The Peace Gardens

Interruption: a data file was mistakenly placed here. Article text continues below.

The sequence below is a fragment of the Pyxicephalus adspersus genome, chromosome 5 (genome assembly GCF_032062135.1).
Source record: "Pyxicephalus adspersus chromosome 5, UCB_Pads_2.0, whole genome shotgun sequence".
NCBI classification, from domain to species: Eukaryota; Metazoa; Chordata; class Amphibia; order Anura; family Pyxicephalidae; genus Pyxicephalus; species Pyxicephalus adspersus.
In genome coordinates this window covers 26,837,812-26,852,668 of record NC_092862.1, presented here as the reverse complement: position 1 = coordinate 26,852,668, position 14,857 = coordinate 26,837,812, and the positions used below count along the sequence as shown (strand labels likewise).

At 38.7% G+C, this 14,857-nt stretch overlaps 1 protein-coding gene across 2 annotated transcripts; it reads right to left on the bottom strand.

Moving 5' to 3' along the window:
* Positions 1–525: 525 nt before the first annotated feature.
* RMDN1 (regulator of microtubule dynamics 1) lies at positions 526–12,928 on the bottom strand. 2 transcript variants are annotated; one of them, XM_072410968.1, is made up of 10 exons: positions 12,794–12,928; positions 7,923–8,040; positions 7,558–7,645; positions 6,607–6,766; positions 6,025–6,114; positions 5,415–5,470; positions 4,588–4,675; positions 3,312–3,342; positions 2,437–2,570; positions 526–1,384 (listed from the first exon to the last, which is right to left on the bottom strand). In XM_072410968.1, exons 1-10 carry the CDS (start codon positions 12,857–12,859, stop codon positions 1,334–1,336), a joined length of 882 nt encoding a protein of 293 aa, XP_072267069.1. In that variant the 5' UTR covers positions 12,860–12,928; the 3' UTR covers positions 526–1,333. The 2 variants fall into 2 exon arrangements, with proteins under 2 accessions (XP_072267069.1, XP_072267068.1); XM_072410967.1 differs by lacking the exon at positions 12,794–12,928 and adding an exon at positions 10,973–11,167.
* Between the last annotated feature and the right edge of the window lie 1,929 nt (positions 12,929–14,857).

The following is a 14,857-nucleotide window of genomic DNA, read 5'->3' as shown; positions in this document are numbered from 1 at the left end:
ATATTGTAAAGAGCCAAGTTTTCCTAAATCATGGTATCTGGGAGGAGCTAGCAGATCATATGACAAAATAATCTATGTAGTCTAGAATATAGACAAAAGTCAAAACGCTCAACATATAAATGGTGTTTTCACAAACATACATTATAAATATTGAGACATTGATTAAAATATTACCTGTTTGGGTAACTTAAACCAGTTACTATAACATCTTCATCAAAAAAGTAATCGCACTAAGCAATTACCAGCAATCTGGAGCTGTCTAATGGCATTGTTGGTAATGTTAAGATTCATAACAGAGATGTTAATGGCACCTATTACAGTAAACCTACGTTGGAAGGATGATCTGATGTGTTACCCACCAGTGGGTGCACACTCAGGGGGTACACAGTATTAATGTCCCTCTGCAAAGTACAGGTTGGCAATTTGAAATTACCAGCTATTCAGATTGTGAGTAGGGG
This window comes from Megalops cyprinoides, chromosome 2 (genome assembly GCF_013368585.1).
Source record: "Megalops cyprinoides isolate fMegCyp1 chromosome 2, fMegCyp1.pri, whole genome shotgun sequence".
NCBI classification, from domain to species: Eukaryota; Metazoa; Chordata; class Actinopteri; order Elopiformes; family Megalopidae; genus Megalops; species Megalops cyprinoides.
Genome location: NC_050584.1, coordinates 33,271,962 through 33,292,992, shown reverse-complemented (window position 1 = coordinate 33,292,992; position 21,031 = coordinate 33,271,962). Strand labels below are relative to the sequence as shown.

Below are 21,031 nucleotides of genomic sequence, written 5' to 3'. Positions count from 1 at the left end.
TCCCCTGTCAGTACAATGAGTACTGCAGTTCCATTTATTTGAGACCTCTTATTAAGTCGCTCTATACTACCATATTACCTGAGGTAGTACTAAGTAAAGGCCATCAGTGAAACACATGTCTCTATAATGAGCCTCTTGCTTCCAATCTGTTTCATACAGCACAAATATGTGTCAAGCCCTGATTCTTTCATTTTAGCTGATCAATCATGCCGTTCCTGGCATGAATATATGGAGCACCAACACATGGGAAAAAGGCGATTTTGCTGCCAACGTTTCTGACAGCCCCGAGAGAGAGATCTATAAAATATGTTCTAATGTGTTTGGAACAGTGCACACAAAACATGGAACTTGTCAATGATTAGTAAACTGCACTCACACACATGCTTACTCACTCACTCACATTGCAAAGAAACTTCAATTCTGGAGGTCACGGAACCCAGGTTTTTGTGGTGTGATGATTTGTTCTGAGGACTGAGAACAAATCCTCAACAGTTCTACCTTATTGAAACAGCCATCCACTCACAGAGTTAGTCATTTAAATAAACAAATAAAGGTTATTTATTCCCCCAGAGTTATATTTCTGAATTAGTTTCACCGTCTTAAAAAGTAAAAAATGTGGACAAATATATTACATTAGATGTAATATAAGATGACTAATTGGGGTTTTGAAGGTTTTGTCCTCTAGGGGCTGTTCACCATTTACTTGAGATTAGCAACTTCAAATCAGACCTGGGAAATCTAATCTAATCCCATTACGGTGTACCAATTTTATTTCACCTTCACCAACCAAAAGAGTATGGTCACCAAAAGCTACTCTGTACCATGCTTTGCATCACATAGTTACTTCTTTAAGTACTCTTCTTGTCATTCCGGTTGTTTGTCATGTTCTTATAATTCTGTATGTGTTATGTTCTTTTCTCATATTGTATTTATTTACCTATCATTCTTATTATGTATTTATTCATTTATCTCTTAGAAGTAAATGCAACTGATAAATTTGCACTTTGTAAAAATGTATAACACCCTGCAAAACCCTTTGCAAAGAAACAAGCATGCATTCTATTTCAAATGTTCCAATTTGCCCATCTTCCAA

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This award-winning public square at the centre of the Heart of the City developments are adjacent to the Winter Garden and within easy reach of the Millennium Galleries. Set against the backdrop of the Victorian Town Hall and with spectacular fountains, water features and lawns, the Peace Gardens have created an oasis for visitors. As well a great place from which to enjoy Sheffield City Centre, the Peace Gardens are home to a number of historical markers and celebrations of Sheffield's great achievements. Take time to look at: The Standard Measures - an early example of consumer protection; the Goodwin Fountain - a celebration of one of Sheffield's benefactors; the Holberry Cascades - dedicated to the leader of the Sheffield Chartist Movement; the Spanish Civil War Memorial - a tribute to those who gave their lives; the Bochum Bell - a special gift from our twin City. The Peace Gardens are open daily. Short History The Peace Gardens were originally the churchyard of St Paul's, a baroque style domed church built to accommodate the growing population of 18th Century Sheffield,which had outgrown the Parish Church (mow the Anglican Cathedral). It was built at the expense of Robert Downs, a wealthy local goldsmith. Work began in 1720 but Downs later fell out with the church authorities and for a time allowed Dissenters to worship there until it was finally consecrated in 1740. By 1938 the Church of England had no further use for the building. It was demolished to make way for a proposed extension to the Town Hall - unfortunately never built becuase of the advent of the Second World War. All that remained were the churchyard walls, within which the Council laid out a temporary garden. This was named St Pauls Gardens but soon became known as the Peace Gardens, reflecting the popular desire for a return to peacetime.
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